As a result of this obligation, The Gambia, together with its development partners, have made significant strides in addressing women's needs and concerns. This is exemplified by the establishment of the National Women's Bureau and Council, the implementation of the Women in Development Project, the setting up of a Committee on Post Beijing activities, the Strategy for Poverty Alleviation implementation of various sectoral programmes and projects.

The policy goals are two fold:

  • To catalyze all possible courses of action necessary to eliminate all forms of inequality between women and men.

  • To create and strengthen an enabling environment for the promotion of women's participation and contribution to all aspects of life for equal opportunities and access to existing initiatives aimed at promoting the advancement of women and the girl-child and to guarantee the human rights and security of women and the girl-child.

For these goals to be reached, a number of objectives have to be achieved. Notably, to ensure that specific and sectoral policies are gender sensitive and that planning and budgeting systems take into account women's needs and concerns and their contribution to sustainable development. There is also need to ensure that gender analysis, M & E and impact assessment frameworks and research are put in place so that the impact of policy, programmes and projects for women are determined through specific strategies.

Strategies for implementation of these goals and objectives will be both a multi-sectoral and a coordinating approach including government, NGOs, Civil Society and the international community.

Distinguished Ladies and Gentlemen, the policy on women is timely and relevant within the context of our VISION 2020 which is aimed at transforming The Gambia into a self-reliant, middle income and developed nation. Thus the importance of the active participation of women in the realization of the vision cannot be over-emphasized. It is based on the recognition that security and economic empowerment for women through the elimination of poverty and promotion of sustainable livelihood is a critical requirement for the achievement of sustainable development. The policy recognises the need for support of women's issues from all members of society -- there will be no gender equality without the full participation of the males in our society.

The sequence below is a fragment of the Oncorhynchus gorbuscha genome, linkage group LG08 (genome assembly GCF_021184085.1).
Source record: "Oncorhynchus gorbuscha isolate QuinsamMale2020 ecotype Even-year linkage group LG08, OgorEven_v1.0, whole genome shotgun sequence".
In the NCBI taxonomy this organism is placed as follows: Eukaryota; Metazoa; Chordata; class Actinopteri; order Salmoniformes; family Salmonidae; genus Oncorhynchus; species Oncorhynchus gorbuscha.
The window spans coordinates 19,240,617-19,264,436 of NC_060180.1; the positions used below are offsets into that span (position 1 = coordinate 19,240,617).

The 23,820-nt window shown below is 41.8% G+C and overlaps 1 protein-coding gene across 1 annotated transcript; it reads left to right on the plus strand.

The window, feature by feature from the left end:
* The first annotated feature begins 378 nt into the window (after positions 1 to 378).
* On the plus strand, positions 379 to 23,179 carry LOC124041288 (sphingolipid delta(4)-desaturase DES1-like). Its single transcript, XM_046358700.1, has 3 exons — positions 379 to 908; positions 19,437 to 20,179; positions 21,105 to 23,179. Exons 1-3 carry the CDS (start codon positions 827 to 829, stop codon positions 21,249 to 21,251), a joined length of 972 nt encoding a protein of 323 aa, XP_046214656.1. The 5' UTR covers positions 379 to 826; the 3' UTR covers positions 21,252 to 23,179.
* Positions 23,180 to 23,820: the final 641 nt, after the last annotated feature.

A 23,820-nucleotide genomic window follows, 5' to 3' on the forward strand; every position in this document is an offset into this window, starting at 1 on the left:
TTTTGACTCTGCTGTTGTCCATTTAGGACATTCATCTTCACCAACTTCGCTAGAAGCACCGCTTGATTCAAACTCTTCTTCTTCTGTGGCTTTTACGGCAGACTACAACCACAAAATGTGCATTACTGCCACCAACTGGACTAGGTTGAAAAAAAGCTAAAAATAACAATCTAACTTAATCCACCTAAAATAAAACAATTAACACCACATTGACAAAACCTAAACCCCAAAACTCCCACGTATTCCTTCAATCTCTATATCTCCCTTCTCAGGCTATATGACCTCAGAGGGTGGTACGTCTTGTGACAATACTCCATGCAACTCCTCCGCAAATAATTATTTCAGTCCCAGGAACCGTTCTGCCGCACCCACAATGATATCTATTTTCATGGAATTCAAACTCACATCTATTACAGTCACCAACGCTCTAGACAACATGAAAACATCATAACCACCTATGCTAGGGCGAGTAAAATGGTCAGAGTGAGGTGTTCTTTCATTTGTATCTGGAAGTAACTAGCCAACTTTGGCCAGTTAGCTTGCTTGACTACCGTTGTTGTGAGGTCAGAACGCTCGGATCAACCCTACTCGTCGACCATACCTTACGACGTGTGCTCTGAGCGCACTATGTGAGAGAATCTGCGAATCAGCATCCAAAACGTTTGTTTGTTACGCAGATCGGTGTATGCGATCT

At the moment in the Gambia, the government, in partnership with the Department for International Development and Civil Society, has embarked on a Mainstreaming Gender and Poverty programme. These two main areas are government's priority. What the central project of the programme seeks to do is, "to help the Government of the Gambia to mainstream poverty reduction and gender equality strategies into the planning and implementation of public services, particularly in Health and Education."

The focus is on three main areas. Information, Advocacy and the Development of systems and skills in selected Planning Units in order to formulate, analyse, monitor policy and make plans and budgets from a poverty and gender perspective.

Specifically, addressing the operationalization of the Women's Policy, is the DCD Skills II (Two) Project funded by the African Development Bank (ADB) and operating under SPA II.  With this project The Bureau and Council's mandate of advocacy is addressed. The AWA Magazine for Women will be revived and support will be given to the dissemination of the Women's Policy to all Gambians. Information from funded research will also be disseminated through this programme.

In the final analysis, gender mainstreaming is Gambia's approach in moving the gender agenda. In this connection, a lot of progress has been made in the education and some other sectors such as in Agriculture and the informal sectors.

The Nutrition Policy and now The Draft Reproductive Health Policy will also move health issues into the main-streaming process.

Distinguished guests, Ladies and Gentlemen, in conclusion, I would like to call on all stakeholders to assist in the implementation of the policy in order to move gender issues from the periphery to the center.

And on that note, I have the singular honour and privileged to launch the National Policy for the Advancement of Women.

I thank you for your kind attention and may Allah the Almighty shower his blessings upon us all.